Pick the standard Visual studio template for your build:
In this default build workflow first add a command line to run a dotnet restore command so your build of your solution will succeed. do this right after the nuget restore step:
In the command line options set the tool to : dotnet and the command line argument to: restore
Now our solution should build. The next step is to replace the Test assemblies task since in dotnet core you run your unit tests also using the dotnet command line. So we replace this task with a new command line task and provide it the following arguments:
test $(Build.Repository.LocalPath)\<locationoftestproject> –no-build -xml testresults.xml
Of course here you replace <locationoftestproject> with the correct location of the project containing your unit tests. In my case I was using the MVC music store sample project (which can be found here: https://github.com/aspnet/MusicStore )and for this I needed to replace the test location to: test\MusicStore.Test
Note that the additional arguments instruct the framework not to build the solution again, since we already have done this and would be a waste of time. The –xml option provides the name of the xml test results file that we want as output so we can publish the results to VSTS.
Now we have run the tests, so the final step is to publish the results to VSTS. For this we use the Publish test results task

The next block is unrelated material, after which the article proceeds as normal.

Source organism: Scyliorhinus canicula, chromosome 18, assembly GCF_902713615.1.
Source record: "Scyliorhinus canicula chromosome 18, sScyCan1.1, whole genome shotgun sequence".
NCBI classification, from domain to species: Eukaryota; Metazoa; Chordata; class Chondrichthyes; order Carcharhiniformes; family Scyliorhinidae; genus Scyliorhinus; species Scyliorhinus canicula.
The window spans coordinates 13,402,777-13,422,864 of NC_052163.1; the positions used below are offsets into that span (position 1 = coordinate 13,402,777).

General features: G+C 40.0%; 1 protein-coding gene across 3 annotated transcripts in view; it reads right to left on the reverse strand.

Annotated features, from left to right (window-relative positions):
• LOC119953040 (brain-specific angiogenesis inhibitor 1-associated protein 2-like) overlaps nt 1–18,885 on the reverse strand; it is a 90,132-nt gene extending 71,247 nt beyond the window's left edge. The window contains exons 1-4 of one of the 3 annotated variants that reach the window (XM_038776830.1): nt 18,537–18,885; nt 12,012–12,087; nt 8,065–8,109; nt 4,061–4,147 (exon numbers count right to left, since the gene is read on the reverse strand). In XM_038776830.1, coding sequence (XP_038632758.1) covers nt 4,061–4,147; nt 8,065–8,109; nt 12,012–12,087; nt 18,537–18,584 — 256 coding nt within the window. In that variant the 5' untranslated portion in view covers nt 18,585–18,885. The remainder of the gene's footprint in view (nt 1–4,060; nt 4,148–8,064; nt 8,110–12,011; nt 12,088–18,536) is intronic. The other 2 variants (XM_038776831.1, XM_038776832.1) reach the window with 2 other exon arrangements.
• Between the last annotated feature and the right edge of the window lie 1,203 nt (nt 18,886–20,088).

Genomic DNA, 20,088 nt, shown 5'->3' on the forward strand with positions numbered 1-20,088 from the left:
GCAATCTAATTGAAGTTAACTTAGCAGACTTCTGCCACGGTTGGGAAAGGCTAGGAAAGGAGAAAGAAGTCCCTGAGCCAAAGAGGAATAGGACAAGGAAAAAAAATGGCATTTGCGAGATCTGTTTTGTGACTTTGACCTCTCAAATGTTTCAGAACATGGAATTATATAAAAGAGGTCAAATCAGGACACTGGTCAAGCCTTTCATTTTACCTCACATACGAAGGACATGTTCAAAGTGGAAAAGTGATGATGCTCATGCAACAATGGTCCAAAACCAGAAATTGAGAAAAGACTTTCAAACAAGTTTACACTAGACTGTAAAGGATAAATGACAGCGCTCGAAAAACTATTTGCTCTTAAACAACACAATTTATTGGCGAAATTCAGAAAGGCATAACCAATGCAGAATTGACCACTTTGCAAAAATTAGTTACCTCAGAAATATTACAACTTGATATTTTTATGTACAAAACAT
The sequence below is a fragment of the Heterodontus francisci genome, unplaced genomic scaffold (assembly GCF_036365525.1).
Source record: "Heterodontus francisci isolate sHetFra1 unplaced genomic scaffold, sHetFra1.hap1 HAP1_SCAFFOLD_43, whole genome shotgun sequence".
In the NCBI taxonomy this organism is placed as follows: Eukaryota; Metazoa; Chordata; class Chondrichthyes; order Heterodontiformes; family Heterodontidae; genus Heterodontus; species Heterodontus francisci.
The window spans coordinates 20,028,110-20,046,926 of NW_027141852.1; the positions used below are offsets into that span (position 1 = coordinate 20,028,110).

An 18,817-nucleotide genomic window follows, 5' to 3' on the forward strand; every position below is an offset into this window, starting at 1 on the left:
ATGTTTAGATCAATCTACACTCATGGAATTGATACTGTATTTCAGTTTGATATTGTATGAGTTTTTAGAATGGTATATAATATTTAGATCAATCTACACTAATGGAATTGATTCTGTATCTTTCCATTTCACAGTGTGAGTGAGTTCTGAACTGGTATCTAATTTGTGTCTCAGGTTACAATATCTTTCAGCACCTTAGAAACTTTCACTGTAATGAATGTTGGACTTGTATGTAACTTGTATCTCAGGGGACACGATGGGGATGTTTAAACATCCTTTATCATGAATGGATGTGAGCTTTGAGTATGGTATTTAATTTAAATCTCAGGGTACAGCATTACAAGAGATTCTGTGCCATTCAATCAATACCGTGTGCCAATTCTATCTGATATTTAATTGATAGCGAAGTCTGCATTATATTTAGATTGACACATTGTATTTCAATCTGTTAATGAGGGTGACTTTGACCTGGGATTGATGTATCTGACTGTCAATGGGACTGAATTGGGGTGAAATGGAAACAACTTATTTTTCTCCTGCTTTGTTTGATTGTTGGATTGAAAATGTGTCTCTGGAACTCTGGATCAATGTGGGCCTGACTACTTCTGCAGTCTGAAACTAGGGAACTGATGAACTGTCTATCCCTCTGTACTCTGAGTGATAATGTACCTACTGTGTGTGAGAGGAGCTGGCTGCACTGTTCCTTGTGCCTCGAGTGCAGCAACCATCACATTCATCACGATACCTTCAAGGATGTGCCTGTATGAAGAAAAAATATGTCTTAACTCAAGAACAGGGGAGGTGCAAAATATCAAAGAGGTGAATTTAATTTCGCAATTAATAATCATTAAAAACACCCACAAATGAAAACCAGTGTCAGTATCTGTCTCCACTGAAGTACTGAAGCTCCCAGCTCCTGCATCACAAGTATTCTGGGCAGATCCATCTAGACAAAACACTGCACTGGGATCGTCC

And for this task we need to provide the name of the file it needs to publish. this is of course the name of the file we specified as the –xml output. We also need to specify that the results file contains test results in the xUnit format. Default it is set to use the JUnit format. But this is a simple select from the dropdown test Result Format.
So the final settings for the Publish task should look like this:
Now we can run our build and you will see the following results appear:
As you can see our tests are run and nicely reported. In this screenshot I switched to the tests tab in the results views that are available for a build and changed the outcome to show all results. Here you can see all de details of every test you have, when they have started failing, and how long they run.
As you can see all integrates nicely, only not with our default Visual Studio test task. I assume we might see this integrated in the future when we get new releases of the build tools for DotNet Core, but for now this is a pretty nice and clean solution to get things up and running.